So you’re going to be a Grandparent! Becoming a grandparent for the first time opens a new dimension of life for most people. The news that your son or daughter is becoming a parent may have been long awaited, or perhaps a surprise announcement. Either way, the pregnancy allows time to prepare for changing roles for all involved. Change can also be challenging especially in emotionally charged situations like the birth of a baby. So what are the ingredients of being a good grandparent? The list could be endless, but here are some key goals to aim for to become a wonderful grandparent:
- Give encouragement and praise at every opportunity – every parent needs to hear they are doing a great job.
- Support the parents in practical ways, and provide emotional support when needed.
- Set agreed boundaries of involvement, and stick to them.
- Be a good listener and offer advice if you are asked for it.
Sounds fairly simple, but how can these ideals be achieved? Be clear about what role you want to have in your grandchild’s life. This will be influenced by the relationship you already have with the parents and whether you live close by or a distance away. Ask the parents how they hope you will fit into their new family. Discuss your hopes, expectations and limitations honestly.
If you have a partner, discuss the potential changes with them too. You may have quite different ideas about what level of involvement is reasonable. If being with the parents means one of you will be left at home for a time, consider how that will affect your own relationship and work out a plan which is agreeable to you both. Resist the temptation to overspend on your new grandchild which could lead to conflicts with your partner, as well as the parents and the other grandparents. This is a very common scenario, and competition between the two sets of grandparents may cause friction in the new family which really should be avoided.
If your situation extends to the new family staying with you for a time, care will need to be taken to preserve all relationships as the group’s dynamics will inevitably change. If you have pets, be realistic about how they may react to having a baby in the house and ensure the pet’s natural curiosity does not also result in jealousy of a noisy little being which is getting all the attention.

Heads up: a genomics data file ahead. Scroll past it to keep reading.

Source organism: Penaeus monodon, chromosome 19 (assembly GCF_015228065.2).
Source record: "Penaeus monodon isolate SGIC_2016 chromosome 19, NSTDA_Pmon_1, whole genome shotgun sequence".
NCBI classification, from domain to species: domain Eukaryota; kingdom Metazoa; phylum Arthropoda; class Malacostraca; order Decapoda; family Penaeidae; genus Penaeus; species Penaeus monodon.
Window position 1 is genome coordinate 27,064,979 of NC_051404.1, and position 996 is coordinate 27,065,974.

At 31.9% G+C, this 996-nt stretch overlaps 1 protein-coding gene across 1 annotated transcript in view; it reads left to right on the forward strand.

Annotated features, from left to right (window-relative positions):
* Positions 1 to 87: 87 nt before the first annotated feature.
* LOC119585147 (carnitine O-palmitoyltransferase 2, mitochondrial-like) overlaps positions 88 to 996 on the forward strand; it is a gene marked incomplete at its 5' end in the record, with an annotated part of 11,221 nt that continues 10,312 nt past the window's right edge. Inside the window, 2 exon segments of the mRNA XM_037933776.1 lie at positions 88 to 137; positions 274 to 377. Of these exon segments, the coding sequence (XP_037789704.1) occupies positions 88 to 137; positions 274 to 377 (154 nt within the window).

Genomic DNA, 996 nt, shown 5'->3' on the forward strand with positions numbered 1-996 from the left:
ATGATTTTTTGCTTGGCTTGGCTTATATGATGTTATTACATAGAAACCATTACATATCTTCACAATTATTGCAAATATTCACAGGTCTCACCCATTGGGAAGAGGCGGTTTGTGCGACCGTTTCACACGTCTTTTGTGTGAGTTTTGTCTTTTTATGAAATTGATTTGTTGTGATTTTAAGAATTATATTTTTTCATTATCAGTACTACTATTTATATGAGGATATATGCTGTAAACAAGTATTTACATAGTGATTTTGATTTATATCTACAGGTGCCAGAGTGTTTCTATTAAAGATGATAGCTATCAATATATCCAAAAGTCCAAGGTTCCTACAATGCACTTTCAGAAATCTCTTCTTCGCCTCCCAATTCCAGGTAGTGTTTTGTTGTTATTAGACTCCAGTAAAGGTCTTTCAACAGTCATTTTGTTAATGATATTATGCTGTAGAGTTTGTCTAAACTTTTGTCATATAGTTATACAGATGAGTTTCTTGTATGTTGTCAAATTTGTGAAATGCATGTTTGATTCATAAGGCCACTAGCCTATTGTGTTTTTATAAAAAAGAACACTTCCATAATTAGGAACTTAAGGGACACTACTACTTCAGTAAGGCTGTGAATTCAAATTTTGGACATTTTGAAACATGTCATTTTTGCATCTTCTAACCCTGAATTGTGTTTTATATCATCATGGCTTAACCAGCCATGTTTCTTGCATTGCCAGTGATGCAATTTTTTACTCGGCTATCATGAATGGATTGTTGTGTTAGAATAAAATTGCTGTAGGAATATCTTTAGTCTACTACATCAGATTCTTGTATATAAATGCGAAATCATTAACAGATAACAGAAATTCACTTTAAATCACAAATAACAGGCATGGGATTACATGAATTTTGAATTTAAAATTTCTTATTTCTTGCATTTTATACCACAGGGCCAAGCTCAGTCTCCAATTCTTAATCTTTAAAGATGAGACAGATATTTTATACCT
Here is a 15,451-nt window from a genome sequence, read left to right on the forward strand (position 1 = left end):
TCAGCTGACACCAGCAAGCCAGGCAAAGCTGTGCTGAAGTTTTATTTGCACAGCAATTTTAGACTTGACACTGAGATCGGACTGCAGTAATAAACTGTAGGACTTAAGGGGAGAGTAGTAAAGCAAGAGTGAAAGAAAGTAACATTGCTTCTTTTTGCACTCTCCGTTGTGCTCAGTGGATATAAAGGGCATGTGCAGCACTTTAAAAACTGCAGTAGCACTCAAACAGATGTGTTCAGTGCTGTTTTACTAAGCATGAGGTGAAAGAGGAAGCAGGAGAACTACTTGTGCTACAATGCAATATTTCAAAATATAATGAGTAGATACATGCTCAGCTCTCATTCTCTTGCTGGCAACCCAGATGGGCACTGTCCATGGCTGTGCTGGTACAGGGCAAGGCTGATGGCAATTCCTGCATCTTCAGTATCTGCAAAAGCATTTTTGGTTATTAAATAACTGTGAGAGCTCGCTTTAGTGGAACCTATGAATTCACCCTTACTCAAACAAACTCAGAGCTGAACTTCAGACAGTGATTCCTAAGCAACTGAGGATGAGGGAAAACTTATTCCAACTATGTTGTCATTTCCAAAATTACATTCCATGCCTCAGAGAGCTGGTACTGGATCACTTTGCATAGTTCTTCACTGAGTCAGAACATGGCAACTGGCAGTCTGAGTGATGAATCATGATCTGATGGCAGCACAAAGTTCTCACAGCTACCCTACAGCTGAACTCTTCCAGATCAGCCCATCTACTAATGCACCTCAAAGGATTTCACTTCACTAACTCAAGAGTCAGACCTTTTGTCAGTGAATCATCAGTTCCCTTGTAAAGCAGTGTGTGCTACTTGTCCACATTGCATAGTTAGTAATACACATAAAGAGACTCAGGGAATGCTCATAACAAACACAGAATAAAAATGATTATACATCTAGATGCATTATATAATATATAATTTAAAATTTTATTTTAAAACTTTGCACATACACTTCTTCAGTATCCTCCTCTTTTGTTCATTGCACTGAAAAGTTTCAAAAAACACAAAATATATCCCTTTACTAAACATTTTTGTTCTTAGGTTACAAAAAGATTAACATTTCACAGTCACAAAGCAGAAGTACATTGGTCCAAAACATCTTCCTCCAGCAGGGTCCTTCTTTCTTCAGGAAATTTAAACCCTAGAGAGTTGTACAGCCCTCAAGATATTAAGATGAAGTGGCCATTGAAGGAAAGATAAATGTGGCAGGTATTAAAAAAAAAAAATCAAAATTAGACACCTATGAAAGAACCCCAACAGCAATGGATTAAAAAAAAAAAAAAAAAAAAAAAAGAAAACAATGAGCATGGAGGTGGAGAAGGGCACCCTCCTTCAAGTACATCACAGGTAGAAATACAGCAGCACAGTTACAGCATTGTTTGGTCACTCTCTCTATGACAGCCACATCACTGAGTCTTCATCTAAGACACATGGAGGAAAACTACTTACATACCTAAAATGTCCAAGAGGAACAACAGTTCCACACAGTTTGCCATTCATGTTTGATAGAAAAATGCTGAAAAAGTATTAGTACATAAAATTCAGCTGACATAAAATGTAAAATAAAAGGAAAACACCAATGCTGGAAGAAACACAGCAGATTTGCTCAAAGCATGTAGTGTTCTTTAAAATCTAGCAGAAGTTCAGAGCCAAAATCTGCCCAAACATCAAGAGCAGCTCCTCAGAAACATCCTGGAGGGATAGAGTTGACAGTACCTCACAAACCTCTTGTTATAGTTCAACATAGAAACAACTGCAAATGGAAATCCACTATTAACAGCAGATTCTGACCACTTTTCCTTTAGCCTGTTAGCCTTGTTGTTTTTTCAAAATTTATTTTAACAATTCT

If you are having the new family stay with you it will be helpful to have a baby change station set up. This can be a change table or a dedicated location on top of a table or chest of drawers. Mum’s nappy bag is likely to contain everything baby needs but ask the parents what other items they would like you to have on hand – for example their preferred brand of disposable nappies.
The parents are likely to have a capsule or carseat that needs to be correctly installed in each car which is used to transport baby. If you are considering having a capsule or car seat in your own car it must be correctly installed and meet the Australian Safety Standards.
The parents are likely to have bedding organised for baby, however a port-a-cot is a handy addition to your home and can be folded up and easily stored when not needed. Baby should never sleep in an adult bed as this is a known risk factor for SIDS. Baby’s bed should be free of bumpers, padding, toys, pillows and doonas etc. Baby should also be kept in a smoke free environment. If there are smokers among you, they should never sleep in close proximity to the baby as toxic fumes can be passively inhaled by the baby – another known risk factor for SIDS.
Because of the continued prevalence of whooping cough in the community it is now advised that anyone who will be in close and frequent contact with a baby should have a whooping cough booster before baby is born. This will mean asking your GP about having the injection which will probably be in the form of a Triple Antigen (Diptheria, Pertussis and Tetanus).
If baby is visiting when older and mobile, removing potential hazards from around the lower zones of your home is a wise move and will protect baby and your belongings from accidents. A playpen may be a good item to have available for these times.